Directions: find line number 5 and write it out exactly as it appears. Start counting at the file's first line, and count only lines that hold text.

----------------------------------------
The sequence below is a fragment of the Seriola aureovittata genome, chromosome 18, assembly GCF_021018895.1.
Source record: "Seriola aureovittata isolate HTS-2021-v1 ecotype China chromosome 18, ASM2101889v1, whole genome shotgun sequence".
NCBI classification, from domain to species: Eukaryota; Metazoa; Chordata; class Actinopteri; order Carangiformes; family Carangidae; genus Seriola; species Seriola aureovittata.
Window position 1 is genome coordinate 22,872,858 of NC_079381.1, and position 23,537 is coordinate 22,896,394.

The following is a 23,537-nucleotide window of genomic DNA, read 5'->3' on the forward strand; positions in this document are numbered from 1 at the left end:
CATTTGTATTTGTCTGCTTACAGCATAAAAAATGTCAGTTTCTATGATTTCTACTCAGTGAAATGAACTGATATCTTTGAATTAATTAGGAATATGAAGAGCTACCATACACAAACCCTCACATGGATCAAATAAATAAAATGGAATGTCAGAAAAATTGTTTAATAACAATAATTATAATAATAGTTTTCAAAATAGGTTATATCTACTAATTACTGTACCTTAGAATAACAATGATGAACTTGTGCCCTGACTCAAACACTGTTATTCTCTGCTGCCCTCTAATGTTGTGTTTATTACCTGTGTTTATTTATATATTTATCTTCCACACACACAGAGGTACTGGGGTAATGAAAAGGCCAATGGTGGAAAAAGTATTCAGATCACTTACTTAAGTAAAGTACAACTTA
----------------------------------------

The following is a 23,537-nucleotide window of genomic DNA, read 5'->3' on the forward strand; positions in this document are numbered from 1 at the left end: